At the beginning of Lucy Christopher’s debut novel, Stolen, sixteen-year-old Gemma meets an attractive man in the Bangkok airport and thinks he looks familiar. He drugs her coffee and takes her on a confusing, blurry journey. When she awakens, she finds herself in a small house in the Australian outback. There is nobody around, and there is not even a road to indicate in which direction a town might be. She runs away anyway. Her kidnapper, Ty, chases her down. He does not hurt her, but he is so strong he subdues her easily even when she fights him.
Ty brings Gemma back to his house and explains that she has no chance of surviving in the desert if she tries to flee. When she realizes how hopeless her situation is, she threatens to hurt herself, but he stops her. For a few days she stays in bed, refusing to eat. When she finally gets up, Ty takes her outside and explains that he has brought her to Australia because it is a beautiful, magical place. He claims they are in an unmapped desert. This is a spot he found as a child and has returned to as an adult. Nobody else knows about the spot; he built all the buildings and laid the pipe to bring water from a spring to the house. He says he intends to keep Gemma forever.
Gemma watches Ty for days, hoping to learn his routine so she can escape. He gets up in the mornings and goes into an outbuilding; he returns to eat and sleep. Eventually she asks what he does in the other building. He says he makes art. He lets her come with him to see, but on the threshold he grabs her. Gemma panics, thinking he wants to kill her. He only wants to prevent her from disturbing his artwork, but before she realizes this, she thrashes around and disturbs a great deal. When she calms down, she sees that Ty is painting a desert scene that fills a whole room. He cries over the damage she has done, and she begs him to let her go. He warns her that she will get lost, but he does not stop her.
Gemma runs up a hill to two boulders, then she follows a path between them to a little shaded glen with a spring that provides the water for the house. Around the spring, she finds trees, a garden, and a few chickens in cages. She hides all day, and Ty builds a fence around the boulders so she cannot run further. When night falls, it grows very cold. Ty drives circles around the fence in his car, waiting for her to appear. She tries to stay hidden, but eventually he spots her. He carries her back to the house and wraps her in blankets to warm her up.
Gemma spends the next several days in bed, thinking about her parents and her life in London. She wonders how long they will keep trying to find her. When she finally gets up, she tells him she thinks she recognizes him from before the airport, and he admits he has been watching her for six years—since she was ten years old. He claims she should remember meeting him, but she does not.
Ty tells Gemma that his mother, a Londoner, abandoned him to his Australian father when he was born. He grew up on a farm in this desert. He knew no other children, but he learned about the land from Aborigines who worked on the farm. One day his father disappeared, and Ty ran wild in the desert for about a year until people realized he was out there. They caught him and took him to an orphanage in the city, where he was forced to live in a room without even a window. He despises the city, and he claims that Gemma does too. He says that he did not steal her; he saved her.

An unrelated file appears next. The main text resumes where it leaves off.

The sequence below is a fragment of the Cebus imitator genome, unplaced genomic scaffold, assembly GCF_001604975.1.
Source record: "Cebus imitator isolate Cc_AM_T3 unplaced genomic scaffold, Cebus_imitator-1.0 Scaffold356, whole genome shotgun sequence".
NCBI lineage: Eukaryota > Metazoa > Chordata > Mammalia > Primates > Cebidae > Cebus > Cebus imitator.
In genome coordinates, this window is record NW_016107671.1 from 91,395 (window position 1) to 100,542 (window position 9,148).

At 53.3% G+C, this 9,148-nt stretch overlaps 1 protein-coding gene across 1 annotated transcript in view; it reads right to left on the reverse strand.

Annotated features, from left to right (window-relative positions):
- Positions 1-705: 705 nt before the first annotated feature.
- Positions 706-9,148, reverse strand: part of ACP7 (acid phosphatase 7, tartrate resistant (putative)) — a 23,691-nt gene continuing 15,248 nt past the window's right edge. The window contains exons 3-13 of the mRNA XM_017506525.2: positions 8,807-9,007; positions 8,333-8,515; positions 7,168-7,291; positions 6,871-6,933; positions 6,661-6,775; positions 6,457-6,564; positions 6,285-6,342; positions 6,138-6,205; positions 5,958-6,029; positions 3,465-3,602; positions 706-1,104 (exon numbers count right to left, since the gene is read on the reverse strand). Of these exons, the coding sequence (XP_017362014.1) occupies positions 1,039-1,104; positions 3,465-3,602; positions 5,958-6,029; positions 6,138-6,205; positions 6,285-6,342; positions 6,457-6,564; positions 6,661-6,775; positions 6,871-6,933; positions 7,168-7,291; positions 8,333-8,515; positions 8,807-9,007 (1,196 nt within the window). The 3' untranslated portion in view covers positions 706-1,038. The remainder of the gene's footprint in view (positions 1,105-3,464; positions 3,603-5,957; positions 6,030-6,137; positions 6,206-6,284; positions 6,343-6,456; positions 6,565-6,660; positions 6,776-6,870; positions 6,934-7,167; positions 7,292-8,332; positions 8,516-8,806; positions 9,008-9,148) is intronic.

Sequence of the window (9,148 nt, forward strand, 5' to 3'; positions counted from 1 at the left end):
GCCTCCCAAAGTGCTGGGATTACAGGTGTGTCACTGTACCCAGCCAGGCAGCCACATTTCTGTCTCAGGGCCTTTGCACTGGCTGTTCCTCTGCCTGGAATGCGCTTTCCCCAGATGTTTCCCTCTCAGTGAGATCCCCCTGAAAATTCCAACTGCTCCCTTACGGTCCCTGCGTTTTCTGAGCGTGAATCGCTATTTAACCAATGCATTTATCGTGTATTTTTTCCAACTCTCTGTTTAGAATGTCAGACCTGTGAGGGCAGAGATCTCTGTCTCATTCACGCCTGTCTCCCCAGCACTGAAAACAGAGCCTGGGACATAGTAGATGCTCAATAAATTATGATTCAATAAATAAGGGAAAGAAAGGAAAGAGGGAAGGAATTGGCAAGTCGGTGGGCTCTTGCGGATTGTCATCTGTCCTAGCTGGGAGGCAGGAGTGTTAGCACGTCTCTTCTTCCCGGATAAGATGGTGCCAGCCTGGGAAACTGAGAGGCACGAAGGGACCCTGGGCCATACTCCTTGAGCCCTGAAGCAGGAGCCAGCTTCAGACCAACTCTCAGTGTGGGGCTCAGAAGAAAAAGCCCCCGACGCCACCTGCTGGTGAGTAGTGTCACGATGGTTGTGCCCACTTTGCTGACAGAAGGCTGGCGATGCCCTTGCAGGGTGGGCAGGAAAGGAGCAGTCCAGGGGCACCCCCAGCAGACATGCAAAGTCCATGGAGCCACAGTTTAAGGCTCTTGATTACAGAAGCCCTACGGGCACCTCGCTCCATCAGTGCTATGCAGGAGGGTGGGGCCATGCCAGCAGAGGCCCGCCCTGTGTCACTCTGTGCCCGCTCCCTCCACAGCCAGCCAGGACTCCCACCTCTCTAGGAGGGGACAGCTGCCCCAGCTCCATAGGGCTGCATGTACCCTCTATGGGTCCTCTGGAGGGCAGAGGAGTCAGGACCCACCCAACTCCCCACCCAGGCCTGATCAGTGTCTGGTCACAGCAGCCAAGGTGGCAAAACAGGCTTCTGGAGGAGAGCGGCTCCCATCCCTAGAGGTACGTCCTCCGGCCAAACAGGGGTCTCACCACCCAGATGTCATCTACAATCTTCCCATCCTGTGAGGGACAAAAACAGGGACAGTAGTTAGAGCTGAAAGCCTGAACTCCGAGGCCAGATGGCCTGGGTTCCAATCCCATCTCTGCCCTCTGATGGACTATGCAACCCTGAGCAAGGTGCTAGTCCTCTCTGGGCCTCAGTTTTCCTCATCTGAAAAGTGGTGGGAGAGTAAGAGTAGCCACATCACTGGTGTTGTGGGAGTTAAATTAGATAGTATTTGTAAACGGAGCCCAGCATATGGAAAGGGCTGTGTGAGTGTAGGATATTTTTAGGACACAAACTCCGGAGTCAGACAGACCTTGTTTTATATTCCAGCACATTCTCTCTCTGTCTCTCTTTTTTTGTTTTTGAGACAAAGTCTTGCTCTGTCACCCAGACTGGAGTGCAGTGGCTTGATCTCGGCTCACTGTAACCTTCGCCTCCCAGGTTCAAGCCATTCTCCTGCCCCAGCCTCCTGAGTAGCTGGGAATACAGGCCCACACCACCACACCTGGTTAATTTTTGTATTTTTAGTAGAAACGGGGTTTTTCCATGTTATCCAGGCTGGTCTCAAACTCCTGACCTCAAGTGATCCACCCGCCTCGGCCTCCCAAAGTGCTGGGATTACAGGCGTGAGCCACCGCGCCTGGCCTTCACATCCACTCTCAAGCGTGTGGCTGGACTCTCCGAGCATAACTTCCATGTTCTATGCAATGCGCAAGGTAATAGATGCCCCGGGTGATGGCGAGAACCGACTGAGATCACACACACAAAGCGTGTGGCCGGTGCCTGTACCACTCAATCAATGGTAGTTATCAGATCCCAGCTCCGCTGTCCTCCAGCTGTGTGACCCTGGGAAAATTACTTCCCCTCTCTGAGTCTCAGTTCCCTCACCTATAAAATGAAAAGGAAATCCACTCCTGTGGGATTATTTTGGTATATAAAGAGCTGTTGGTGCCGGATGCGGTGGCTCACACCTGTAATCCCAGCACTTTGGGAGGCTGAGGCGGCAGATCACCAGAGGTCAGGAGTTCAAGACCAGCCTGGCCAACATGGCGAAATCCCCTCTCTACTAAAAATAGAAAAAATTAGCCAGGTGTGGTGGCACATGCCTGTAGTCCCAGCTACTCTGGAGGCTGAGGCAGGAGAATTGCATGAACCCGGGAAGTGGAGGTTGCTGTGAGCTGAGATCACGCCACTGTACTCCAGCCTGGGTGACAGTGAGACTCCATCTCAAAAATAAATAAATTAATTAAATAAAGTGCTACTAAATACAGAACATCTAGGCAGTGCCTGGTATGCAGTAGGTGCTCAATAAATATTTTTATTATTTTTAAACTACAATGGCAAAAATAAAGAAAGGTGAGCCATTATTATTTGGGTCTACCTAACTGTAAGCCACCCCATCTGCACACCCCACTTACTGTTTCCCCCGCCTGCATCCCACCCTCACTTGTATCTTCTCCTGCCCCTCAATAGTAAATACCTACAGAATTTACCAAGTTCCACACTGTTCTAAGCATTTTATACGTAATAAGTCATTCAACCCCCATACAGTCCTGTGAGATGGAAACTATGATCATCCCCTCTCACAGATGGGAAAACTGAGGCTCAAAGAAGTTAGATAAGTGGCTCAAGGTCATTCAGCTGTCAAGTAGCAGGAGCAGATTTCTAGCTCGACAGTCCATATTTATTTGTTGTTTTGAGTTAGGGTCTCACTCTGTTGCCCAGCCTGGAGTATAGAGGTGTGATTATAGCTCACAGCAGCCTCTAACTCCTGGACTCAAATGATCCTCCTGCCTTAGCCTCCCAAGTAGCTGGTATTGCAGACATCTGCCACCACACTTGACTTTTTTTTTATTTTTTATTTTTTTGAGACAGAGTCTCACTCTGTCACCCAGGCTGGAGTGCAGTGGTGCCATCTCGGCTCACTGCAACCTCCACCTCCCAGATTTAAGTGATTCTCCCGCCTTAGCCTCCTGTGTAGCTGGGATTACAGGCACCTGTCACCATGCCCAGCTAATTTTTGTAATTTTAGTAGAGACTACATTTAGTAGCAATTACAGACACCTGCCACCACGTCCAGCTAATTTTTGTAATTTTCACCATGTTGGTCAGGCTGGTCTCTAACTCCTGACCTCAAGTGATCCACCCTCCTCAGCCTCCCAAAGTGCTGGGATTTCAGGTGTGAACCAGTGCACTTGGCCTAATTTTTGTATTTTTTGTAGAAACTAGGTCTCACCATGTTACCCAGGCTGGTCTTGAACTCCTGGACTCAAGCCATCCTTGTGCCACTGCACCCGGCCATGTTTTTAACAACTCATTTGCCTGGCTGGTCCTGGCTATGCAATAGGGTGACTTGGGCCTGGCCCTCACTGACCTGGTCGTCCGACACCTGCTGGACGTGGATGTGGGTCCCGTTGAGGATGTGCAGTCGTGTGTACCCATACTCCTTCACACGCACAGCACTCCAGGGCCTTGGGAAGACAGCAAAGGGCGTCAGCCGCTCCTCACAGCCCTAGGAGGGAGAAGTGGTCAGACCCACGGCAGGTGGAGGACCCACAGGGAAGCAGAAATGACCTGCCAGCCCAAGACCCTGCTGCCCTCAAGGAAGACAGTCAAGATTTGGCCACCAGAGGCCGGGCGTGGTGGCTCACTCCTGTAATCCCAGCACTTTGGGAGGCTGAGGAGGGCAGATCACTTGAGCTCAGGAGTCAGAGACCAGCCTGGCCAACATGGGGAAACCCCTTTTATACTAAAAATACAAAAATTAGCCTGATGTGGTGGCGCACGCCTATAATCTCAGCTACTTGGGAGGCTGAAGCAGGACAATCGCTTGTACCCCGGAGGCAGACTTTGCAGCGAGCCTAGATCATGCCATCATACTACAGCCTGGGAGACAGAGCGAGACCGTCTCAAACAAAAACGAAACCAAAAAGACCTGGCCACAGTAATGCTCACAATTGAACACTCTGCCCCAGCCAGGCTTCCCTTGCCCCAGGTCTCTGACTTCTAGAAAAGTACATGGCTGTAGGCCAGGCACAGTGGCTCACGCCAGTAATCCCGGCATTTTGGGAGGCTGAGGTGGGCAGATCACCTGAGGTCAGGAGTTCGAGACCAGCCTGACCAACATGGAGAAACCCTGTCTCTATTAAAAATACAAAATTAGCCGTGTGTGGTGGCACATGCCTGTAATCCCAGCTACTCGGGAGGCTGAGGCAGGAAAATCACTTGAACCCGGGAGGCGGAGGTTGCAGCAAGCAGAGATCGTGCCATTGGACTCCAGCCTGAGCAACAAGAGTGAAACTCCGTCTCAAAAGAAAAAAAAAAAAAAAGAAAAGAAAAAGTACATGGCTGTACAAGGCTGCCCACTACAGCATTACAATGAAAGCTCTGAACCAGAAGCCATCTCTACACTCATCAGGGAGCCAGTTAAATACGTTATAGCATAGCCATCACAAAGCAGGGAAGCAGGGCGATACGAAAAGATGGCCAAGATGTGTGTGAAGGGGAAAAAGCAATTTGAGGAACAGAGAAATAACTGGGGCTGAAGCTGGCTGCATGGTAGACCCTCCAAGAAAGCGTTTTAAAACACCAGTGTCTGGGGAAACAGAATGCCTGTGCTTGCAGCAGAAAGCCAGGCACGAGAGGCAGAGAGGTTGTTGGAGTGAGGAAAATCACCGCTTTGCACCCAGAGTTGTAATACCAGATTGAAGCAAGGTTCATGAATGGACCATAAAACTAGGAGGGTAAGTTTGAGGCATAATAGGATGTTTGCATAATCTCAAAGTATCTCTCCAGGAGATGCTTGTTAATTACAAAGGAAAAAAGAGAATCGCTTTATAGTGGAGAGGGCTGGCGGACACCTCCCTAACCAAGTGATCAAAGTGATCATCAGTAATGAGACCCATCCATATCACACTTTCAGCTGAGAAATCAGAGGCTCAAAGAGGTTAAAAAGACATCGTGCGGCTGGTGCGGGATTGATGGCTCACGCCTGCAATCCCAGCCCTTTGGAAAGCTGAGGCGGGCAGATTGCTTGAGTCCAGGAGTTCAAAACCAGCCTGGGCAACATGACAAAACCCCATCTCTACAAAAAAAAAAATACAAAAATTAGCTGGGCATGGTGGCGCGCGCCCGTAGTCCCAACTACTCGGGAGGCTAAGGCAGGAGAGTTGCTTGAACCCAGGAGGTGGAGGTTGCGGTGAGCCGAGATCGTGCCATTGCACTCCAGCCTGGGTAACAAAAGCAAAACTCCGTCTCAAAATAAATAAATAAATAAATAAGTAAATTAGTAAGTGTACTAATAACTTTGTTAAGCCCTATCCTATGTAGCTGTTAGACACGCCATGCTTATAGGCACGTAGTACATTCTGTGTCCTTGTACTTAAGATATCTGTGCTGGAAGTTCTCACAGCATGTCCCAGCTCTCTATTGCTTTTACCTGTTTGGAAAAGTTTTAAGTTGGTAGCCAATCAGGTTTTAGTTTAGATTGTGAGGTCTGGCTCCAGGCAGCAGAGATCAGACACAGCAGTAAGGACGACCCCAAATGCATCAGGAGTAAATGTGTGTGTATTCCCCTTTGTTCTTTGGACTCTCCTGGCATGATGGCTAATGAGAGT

At night, Gemma plots to kill Ty, but she does not know how to do it. She steals a dull knife from the kitchen, but it does not seem adequate to the job. She uses it to scratch the bedpost with a mark for every day since Ty stole her. During the day, she watches Ty and sometimes allows him to show her the land around the boulders. It confuses her that she finds his perfect body beautiful.
One day in his paint shed, Ty tells Gemma how he met her. He was a homeless drunk living in the park by her house, and he heard her, a little girl, playing among the flowers. She found him in the bushes and talked to him without fear. He says she reminded him of his own childhood:
It made me realize where I belonged...not in a city park with cheap store-bought spirits, but out here in the land I knew, with the real ones.
Gemma says it was “sick” that he got obsessed with a ten-year-old girl, but Ty says he never intended to abduct her until much later. He claims that Gemma is different from other city people and that her parents do not love her or want her. Gemma kicks over a can of Ty’s paint. He raises a fist to hit her, but he holds himself back.
The next day, Ty drives Gemma even deeper into the desert. She is afraid because she thinks he might intend to kill her. Instead they have a meager picnic, and he points out termite mounds and kangaroos. Then he catches a camel and brings it back to his house. Gemma spends the next few days watching him train it. Gemma wants to name the camel Stolen, but Ty calls that a “crap name.” He says that once the camel develops faith in him, it will like being with him.
Gemma asks Ty if she ever saw him after their first meeting, and he says he followed her often over the next few years. He describes a night she spent drinking in the park with some friends. A boy she knew, Josh, chased her when she went off alone, and someone stopped him. Ty claims he stopped Josh. He says that was the night he decided to bring Gemma to the desert.
Gemma asks how Ty got to England in the first place. He says he came looking for his mother, who once wrote him a...
(The entire section is 2313 words.)